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OxyContin gets a safety makeover

April 7, 2010 |  9:42 am

Oxycontin The painkiller OxyContin can be plenty dangerous if you knowingly abuse it; but it has long posed real dangers of overdose, as well, to those who had little thought of getting high. Cutting a pill in half may sound like a swell way to get just a little relief on a day when that chronic pain problem isn't so bad. But oxycodone, the chemical name of this often-prescribed opioid painkiller, has traditionally been packaged in high doses meant to release slowly over time so they can be taken once or twice daily. Cutting such pills can release of a high dose of opioid medication into the system very fast, risking overdose.

With both sets of risk -- accidental overdose and abuse -- in mind, the Food and Drug Administration this week approved a new formulation for OxyContin. In its new form, OxyContin will be much harder to crush, cut, ground, chew or dissolve in liquid. It's hardly the answer to opioid addiction and abuse. But, said the physician in charge of the FDA's division of anesthesia and analgesic drugs, Dr. Bob Rappaport, "it is still a step in the right direction."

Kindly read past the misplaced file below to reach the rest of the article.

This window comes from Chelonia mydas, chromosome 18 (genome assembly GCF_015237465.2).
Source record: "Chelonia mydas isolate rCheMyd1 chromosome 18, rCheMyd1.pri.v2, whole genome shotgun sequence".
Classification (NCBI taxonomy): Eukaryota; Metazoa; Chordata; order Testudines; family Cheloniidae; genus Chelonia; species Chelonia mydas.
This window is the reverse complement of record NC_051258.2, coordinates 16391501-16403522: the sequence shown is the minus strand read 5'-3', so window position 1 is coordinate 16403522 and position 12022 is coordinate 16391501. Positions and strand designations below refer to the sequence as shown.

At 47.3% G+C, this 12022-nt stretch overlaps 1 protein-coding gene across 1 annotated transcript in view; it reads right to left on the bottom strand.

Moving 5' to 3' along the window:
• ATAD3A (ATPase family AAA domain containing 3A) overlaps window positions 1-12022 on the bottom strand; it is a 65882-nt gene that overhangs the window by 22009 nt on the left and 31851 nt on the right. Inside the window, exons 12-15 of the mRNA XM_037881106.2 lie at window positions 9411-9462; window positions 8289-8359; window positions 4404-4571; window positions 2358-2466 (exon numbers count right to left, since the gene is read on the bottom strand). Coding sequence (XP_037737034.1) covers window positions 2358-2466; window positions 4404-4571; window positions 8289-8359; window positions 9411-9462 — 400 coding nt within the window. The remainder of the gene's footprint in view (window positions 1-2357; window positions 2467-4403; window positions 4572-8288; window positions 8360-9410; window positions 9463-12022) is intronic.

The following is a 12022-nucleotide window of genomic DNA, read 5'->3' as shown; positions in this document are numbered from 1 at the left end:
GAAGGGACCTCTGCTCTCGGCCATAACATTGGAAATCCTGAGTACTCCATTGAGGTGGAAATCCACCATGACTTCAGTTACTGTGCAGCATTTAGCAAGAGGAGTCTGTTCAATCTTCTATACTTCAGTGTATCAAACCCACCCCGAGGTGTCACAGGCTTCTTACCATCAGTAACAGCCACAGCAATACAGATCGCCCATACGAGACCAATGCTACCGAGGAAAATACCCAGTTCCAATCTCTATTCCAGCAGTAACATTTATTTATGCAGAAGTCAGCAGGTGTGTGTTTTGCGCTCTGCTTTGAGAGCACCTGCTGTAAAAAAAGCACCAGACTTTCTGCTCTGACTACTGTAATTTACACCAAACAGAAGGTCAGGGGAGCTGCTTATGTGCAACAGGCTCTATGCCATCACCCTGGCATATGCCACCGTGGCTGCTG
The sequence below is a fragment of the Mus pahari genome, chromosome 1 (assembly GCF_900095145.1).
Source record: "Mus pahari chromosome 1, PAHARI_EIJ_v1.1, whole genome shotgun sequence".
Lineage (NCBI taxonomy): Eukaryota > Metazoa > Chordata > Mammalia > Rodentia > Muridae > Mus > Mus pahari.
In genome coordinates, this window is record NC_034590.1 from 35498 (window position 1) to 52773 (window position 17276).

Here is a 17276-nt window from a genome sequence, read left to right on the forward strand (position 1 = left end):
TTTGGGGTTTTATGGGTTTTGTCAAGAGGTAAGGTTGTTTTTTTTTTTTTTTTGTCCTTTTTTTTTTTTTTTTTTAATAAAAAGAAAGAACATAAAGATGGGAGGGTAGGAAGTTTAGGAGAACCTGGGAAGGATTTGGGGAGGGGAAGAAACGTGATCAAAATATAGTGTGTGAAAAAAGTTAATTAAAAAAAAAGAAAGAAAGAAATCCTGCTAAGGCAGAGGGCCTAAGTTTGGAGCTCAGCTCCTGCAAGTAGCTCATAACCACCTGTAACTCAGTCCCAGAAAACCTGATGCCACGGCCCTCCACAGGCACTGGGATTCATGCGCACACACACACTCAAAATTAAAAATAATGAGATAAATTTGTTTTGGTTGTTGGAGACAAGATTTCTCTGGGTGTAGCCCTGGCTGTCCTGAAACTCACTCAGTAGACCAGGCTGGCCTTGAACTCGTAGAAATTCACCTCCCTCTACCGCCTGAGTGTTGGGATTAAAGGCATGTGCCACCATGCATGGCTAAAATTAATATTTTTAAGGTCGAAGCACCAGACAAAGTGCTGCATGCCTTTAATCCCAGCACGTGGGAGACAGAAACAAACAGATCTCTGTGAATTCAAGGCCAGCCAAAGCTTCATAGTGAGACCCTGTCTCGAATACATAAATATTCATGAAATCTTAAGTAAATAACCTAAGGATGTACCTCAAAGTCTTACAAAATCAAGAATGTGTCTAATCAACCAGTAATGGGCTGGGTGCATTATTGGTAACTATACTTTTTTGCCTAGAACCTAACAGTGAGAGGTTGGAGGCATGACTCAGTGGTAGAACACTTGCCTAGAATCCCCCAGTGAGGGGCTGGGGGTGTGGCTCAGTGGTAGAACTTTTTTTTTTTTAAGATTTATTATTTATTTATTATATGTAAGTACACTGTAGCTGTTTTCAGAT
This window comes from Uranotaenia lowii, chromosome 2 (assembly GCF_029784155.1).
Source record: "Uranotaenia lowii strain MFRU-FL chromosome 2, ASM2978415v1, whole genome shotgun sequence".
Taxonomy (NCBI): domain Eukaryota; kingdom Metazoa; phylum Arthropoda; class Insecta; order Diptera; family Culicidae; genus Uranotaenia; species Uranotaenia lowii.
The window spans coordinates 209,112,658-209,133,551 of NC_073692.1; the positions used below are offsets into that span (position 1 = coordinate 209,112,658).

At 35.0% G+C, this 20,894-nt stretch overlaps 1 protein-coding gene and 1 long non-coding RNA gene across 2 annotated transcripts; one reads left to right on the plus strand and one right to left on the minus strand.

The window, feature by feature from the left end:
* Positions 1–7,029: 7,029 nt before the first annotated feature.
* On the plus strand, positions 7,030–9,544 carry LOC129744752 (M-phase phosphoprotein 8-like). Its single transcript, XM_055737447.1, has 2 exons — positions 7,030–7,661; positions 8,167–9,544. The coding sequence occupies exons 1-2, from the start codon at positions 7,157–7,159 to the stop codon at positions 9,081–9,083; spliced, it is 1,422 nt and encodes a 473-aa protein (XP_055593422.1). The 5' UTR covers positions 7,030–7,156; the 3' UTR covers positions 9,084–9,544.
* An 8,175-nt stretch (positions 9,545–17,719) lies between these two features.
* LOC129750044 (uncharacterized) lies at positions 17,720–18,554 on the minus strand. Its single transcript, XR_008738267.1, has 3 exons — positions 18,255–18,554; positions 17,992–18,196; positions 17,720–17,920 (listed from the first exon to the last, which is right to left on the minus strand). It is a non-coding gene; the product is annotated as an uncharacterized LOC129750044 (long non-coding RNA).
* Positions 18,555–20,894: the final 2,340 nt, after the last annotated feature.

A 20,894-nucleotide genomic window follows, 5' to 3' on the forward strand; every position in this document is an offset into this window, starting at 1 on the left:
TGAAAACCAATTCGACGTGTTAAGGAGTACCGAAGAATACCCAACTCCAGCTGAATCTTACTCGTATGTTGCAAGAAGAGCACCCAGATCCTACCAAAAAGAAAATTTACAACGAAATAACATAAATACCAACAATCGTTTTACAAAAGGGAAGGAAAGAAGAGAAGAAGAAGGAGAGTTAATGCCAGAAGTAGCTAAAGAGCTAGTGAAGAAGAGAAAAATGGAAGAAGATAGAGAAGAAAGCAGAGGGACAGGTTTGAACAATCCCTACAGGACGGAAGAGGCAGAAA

OxyContin, introduced to the U.S. market in 1996, quickly became a drug of choice for abusers, and, along with related drugs such as Percocet, Vicodin and methadone, has dramatically driven up overdose rates in the United States. (Between 2004 and 2005 alone, there was a 17% increase in emergency department visits attributable to oxycodone abuse.) A recent report by the Substance Abuse and Mental Health Service Administration found that more than a half-million Americans began abusing OxyContin each year for the last several years. 

In approving the new formulation, the FDA has ordered the maker of OxyContin, Purdue Pharma, to conduct a post-marketing study  aimed at determining whether and by how much the new formulation reduces abuse and overdoses.

-- Melissa Healy

Photo: Painkiller OxyContin, shown at a drugstore in 2001; in its new form, it will be much harder to crush, cut or dissolve in liquid. Credit: Darren McCollester / Getty Images

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